LIFE AFTER DEATH - christianity
Death is the one thing in life we can be sure about and that is why religions have beliefs about what it means! Everything else 'might' happen to us: we might get married, be rich, be happy, have children, open our own business or travel the world, but the only real certainty is that we will die.
The major western religion Christianity has borrowed heavily from the Egyptian model of what happens after death. The idea of final judgment, physical resurrection and heaven being a garden with a river running through it, are all ideas borrowed from the Egyptians. We must also remember that man's life is in God's Hands.
Only He determines the moment of death and the destiny of every soul on separation from the flesh. For this reason, attempts to produce experiments in this field are in conflict with the Will of God and bring the experimenter into contact with the fallen spirits of that world. Christians believe fervently that there is a life after death on earth. While the actual nature of this life is not known, Christians believe that many spiritual experiences in this life help to give them some idea of what "eternal life" will be like.
Christianity has historically taught that everyone has only a single life on earth. After death, an eternal life awaits everyone either in Heaven or Hell. There is no suffering in Heaven; only joy. Torture is eternal without any hope of cessation for the inhabitants of Hell. The overwhelming majority of mainstream Christian denominations rejects the notion of reincarnation and considers the theory to challenge basic tenets of their beliefs. In standard Christian theology, the soul is an individual entity which is totally separate from other souls and (can become) totally separate from God.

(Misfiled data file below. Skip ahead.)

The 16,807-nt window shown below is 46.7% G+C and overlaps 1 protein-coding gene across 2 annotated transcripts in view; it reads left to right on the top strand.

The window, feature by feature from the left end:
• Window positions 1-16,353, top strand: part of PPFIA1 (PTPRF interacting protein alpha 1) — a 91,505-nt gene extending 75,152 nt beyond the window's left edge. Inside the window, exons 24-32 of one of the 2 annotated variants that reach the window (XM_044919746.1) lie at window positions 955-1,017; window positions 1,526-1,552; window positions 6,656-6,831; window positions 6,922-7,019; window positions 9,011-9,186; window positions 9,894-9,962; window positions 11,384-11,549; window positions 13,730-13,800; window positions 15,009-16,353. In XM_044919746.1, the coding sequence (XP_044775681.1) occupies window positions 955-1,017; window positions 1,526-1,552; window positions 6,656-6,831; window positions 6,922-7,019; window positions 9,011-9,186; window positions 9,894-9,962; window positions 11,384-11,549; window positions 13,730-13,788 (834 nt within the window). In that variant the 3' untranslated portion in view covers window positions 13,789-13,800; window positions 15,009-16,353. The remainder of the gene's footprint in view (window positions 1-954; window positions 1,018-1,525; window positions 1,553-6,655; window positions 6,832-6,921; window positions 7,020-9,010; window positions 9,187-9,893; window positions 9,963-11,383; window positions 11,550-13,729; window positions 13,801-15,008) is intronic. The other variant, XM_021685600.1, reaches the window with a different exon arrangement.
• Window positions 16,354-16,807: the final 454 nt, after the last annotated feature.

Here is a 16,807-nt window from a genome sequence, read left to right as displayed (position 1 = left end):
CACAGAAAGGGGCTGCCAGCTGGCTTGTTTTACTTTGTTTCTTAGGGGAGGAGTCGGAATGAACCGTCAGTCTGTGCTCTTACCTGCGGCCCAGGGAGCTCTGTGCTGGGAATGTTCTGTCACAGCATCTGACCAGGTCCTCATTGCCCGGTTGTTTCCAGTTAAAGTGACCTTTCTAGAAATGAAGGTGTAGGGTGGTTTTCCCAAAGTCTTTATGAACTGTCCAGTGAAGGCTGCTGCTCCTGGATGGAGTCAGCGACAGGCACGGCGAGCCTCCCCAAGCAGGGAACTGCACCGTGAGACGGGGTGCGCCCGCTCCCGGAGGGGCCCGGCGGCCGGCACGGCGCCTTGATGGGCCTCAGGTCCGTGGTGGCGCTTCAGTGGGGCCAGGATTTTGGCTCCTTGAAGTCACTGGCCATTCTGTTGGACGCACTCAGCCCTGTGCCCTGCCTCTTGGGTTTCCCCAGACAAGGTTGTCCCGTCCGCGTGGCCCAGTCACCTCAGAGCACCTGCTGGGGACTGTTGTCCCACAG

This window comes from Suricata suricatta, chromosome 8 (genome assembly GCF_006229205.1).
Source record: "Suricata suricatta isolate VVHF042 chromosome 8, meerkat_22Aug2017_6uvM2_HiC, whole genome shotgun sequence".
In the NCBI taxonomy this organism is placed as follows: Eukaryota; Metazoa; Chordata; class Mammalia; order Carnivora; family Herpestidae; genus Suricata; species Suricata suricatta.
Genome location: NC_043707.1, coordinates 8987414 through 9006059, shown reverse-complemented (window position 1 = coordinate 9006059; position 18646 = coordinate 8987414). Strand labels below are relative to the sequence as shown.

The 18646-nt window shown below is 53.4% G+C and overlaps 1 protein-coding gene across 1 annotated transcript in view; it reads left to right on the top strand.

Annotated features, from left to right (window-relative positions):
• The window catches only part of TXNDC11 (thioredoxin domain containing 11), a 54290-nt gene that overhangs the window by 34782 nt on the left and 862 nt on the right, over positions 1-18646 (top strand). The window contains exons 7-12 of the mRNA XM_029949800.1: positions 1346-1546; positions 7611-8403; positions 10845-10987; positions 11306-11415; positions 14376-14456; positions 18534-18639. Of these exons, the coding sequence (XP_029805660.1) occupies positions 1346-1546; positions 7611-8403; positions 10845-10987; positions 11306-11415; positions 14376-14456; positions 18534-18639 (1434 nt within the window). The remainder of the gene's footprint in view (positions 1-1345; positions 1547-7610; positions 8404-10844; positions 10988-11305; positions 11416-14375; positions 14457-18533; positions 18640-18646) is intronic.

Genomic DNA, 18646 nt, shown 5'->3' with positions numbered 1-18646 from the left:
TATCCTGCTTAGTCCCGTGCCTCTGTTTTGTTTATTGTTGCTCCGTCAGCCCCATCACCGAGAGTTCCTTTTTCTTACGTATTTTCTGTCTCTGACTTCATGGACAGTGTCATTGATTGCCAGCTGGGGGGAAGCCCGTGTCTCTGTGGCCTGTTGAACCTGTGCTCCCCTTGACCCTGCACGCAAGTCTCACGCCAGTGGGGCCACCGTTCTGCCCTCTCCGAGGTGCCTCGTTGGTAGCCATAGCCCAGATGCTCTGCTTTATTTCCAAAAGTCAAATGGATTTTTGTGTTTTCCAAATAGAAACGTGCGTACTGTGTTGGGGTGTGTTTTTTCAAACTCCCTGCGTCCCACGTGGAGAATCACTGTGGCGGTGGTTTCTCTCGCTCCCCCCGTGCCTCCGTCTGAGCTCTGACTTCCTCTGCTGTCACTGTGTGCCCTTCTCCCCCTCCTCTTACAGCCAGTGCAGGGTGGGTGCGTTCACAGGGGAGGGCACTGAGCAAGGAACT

There is thus one God (or maybe three depending on how you interpret the Trinity) and a plurality of souls. Every person has exactly one soul. In the Genesis version, as believed by 'young earth' creationist theologians, humans were created on the Saturday of the first week, after God had created land, sea, stars, planets, birds, beasts fishes etc during the previous Monday to Friday. Since only humans have souls, all these features existed quite concretely in the absence of observers. In contrast, theologians who believe in evolution subscribe to the 'soul-injection theory', which states that "There came a moment in the evolution of hominids when God intervened and injected a human soul into a previously animal lineage.
All the features of the world existed in the absence of souls, in this case for many hundreds of millions of years rather than one working week. So, to the Christian, reality is totally objective and souls have no part in determining the existence of the real world. If Jesus is the only way to God, it is because the salvation of the person, body and spirit, is a hope profoundly different from all other religious hope. It gives a new dimension to salvation not found anywhere else. Spiritual life is walking after the spirit by the Spirit, focused on the spirit, exercising and strengthening our spirit, substantiating things unseen. Such is the life, in Christ Jesus, the only help that could ever work, authentically, for us helpless sinners in achieving victorious life: with Christ, Christ in me, and for Christ.
Resurrection means to return back in the same physical body with the same face. Hence the practice of burial, preserving the body and burying it to be resurrected at the end of times. Rebirth is when a soul which resides in a